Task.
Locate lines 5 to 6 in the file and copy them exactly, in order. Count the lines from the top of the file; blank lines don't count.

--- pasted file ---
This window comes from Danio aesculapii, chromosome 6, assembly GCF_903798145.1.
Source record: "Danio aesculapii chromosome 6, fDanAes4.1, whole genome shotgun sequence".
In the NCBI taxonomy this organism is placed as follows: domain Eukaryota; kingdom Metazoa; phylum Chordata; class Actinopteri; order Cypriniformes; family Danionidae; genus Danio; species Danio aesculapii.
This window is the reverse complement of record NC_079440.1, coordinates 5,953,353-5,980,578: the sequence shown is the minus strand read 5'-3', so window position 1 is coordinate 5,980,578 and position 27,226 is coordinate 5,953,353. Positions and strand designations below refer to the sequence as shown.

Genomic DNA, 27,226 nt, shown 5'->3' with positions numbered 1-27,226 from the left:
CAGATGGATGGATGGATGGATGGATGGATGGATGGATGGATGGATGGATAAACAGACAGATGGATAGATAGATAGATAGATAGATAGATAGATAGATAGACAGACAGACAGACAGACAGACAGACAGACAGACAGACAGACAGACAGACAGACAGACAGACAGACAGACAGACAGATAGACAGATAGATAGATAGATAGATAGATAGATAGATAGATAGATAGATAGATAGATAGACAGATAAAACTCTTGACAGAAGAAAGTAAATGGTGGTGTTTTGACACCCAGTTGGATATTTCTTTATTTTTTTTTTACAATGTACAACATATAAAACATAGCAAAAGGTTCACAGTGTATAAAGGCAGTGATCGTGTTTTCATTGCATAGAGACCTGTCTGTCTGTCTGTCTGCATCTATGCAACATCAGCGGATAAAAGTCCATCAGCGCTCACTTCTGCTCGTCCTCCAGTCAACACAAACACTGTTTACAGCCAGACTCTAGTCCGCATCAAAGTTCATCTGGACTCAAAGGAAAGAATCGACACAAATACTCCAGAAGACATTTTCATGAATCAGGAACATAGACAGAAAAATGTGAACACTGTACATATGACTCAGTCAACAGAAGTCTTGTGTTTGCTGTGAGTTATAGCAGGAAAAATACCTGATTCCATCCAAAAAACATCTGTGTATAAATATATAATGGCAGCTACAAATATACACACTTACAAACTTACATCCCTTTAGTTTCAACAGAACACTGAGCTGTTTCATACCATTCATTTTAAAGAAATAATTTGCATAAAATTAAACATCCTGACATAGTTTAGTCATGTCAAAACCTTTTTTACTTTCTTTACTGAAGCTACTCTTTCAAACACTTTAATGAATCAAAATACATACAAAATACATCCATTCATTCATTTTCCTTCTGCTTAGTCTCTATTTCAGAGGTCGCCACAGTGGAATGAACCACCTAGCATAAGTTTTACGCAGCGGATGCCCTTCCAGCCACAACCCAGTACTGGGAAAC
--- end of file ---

Genomic DNA, 27,226 nt, shown 5'->3' with positions numbered 1-27,226 from the left:
CAGATGGATGGATGGATGGATGGATGGATGGATGGATGGATGGATGGATAAACAGACAGATGGATAGATAGATAGATAGATAGATAGATAGATAGATAGACAGACAGACAGACAGACAGACAGACAGACAGACAGACAGACAGACAGACAGACAGACAGACAGACAGACAGACAGATAGACAGATAGATAGATAGATAGATAGATAGATAGATAGATAGATAGATAGATAGATAGACAGATAAAACTCTTGACAGAAGAAAGTAAATGGTGGTGTTTTGACACCCAGTTGGATATTTCTTTATTTTTTTTTTACAATGTACAACATATAAAACATAGCAAAAGGTTCACAGTGTATAAAGGCAGTGATCGTGTTTTCATTGCATAGAGACCTGTCTGTCTGTCTGTCTGCATCTATGCAACATCAGCGGATAAAAGTCCATCAGCGCTCACTTCTGCTCGTCCTCCAGTCAACACAAACACTGTTTACAGCCAGACTCTAGTCCGCATCAAAGTTCATCTGGACTCAAAGGAAAGAATCGACACAAATACTCCAGAAGACATTTTCATGAATCAGGAACATAGACAGAAAAATGTGAACACTGTACATATGACTCAGTCAACAGAAGTCTTGTGTTTGCTGTGAGTTATAGCAGGAAAAATACCTGATTCCATCCAAAAAACATCTGTGTATAAATATATAATGGCAGCTACAAATATACACACTTACAAACTTACATCCCTTTAGTTTCAACAGAACACTGAGCTGTTTCATACCATTCATTTTAAAGAAATAATTTGCATAAAATTAAACATCCTGACATAGTTTAGTCATGTCAAAACCTTTTTTACTTTCTTTACTGAAGCTACTCTTTCAAACACTTTAATGAATCAAAATACATACAAAATACATCCATTCATTCATTTTCCTTCTGCTTAGTCTCTATTTCAGAGGTCGCCACAGTGGAATGAACCACCTAGCATAAGTTTTACGCAGCGGATGCCCTTCCAGCCACAACCCAGTACTGGGAAAC